But pricing is not all that they have in common. Both allow their users to create and sell personalized courses in their hosted platforms, without the bother of handling the technical aspects like site maintenance, hosting, and security.
Newbies to the biz have a tendency to gravitate toward these companies for their easy-to-use interface which allows nearly all formats of content, including audio, video, PDFs, and other multimedia. The majority of these can be uploaded to the site by a simple drag and drop builder. They can host unlimited videos, create quizzes, send certificates, and monitor the progress of their students.
Thinkific vs Teachable Comparison
One of the advantages of Teachable over Thinkific is the former’s course builder: it allows bulk changes to courses, which can be a huge time-saver, especially for the ones that have built quite a number on their system; and it allows multi-format content in one lecture. What’s more is it can be linked to cloud providers, such as Dropbox and Google Drive, for quicker uploads from your devices.
Concerning course delivery, Teachable has an iOS app that permits pupils to learn on their mobile devices, which is something that Thinkific does not have.
Sales and Marketing
Following the content creation comes the selling and marketing of your courses. This is where Teachable wins by a landslide. Both give the liberty to sell one time or recurring goods, offer discounts and packages, or affiliate programs, but Teachable has more options. The real clincher is Teachable’s 1-step checkout process, which reduces customer fallout (which happens more during outdated, 2-step processes like Thinkific’s). Additionally, it comes with a 1-click upsell upon checkout, raising transactions per client. Another major advantage is Teachable’s payment gateway which accepts credit card, PayPal, Apple Pay, and Google Pay payments. Another service included is the automatic payout to affiliates and authors (when applicable), focusing on tax forms and similar documentation. If you have users from the EU, it even goes as far as including EU VAT on top of course rates. That definitely gives you more value to your content. Click here to check out pricing for Teachable.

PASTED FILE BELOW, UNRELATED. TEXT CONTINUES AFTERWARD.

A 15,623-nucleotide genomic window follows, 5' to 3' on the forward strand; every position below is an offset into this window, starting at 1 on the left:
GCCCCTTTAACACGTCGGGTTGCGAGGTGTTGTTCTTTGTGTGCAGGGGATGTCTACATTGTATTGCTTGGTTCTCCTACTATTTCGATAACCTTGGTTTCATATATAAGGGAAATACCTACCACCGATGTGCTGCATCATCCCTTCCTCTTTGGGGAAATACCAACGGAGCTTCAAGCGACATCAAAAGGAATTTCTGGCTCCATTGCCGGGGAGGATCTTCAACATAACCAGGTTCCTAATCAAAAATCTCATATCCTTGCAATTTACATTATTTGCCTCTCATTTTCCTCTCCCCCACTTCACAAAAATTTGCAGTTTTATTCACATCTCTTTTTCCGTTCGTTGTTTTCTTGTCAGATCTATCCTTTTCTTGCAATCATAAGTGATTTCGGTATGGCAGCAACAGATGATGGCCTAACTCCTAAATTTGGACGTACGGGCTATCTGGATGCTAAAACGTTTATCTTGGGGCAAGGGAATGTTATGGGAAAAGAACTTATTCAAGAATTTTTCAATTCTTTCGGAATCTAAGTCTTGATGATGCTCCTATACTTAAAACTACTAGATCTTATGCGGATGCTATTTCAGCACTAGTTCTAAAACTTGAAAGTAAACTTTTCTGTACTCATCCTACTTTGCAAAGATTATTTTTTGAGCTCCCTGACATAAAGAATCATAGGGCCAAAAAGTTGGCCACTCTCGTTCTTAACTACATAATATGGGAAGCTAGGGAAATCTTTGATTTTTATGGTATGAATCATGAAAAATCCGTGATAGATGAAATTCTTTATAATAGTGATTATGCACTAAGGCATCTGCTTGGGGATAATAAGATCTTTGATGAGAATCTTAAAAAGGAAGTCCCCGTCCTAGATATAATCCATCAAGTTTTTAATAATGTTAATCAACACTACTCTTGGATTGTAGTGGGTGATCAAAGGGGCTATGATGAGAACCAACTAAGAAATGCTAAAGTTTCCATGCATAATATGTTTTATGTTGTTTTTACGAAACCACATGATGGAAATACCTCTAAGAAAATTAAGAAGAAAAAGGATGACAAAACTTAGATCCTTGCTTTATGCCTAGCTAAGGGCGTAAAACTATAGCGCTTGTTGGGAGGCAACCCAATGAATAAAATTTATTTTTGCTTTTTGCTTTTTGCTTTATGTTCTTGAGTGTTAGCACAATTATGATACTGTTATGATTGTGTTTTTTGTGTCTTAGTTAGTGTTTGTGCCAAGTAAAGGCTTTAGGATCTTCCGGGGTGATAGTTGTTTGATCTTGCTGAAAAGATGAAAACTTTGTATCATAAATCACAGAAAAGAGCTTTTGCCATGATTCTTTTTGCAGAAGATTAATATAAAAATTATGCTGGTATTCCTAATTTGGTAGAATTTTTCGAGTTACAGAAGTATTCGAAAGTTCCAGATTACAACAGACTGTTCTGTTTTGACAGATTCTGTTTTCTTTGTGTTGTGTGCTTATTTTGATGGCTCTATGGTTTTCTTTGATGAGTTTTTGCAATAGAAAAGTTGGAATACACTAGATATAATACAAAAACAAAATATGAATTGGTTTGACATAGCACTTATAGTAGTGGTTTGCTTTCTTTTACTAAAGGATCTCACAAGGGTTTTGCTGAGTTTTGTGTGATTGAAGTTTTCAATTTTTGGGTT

Teachable vs Podia Thinkific vs Teachable Comparison
One of the online class platforms with the cheapest top tier is Podia. Though it does not have a free plan, and its basic plan comes at $39/month (with Teachable at $29/month), its top and only remaining plan is offered at $79 (with Teachable at $399). This price gap could be a result of the vastly different things they each offer. On the one hand, Teachable is a fully customizable class creator and seller, and on the other, Podia decided to concentrate on Online Course Hosting, Membership or Email Marketing, and Digital Downloads. Those will immediately help you narrow down your choice to what’s best suited for you.
Podia’s compact categories lets users filter out other aspects which they may not need to dip into, like e-commerce. Its interface is simple, clean, and pretty good for novice instructors. Having said that, this is why it may not meet the needs of creators who want to do more with their website. Since the variety isn’t much, more advanced users may find it lacking.
Course Creation and Control
Teachable defeats Podia in design and customization tools, with choices for easy uploads of files, texts, and quizzes. The ones that dabble in code can also experiment with that within Teachable. Users can easily get the slick look of a professional website by selecting from default themes which can be customized to satisfaction. Teachable’s editor makes it easy to create changes and push upsells, maximizing both user’s time and profitability.
Both have a trickle content attribute for those that would like to space the lessons offered to their students, and avoid cramming modules in 1 go. What’s unique to Teachable is innovative control over course compliance, such as keeping tabs on students’ completion of quizzes and lessons. Additionally, it has built-in certificates that users can make and send to their clients at the end of the lessons. In terms of integrations, Teachable has better autoresponders and analytics, both of which are very important to marketing and sales.
Recommendation Thinkific vs Teachable Comparison
To summarize, Teachable‘s interface is approachable even to the most inexperienced users, has excellent creation and builder tools for designing a sleek course website, gives you control over your advertising and sales, has features that cut time and effort on backend paperwork, and provides the best value for money. With more upgrades and user feedback, they are guaranteed to be a trusted company for many years to come.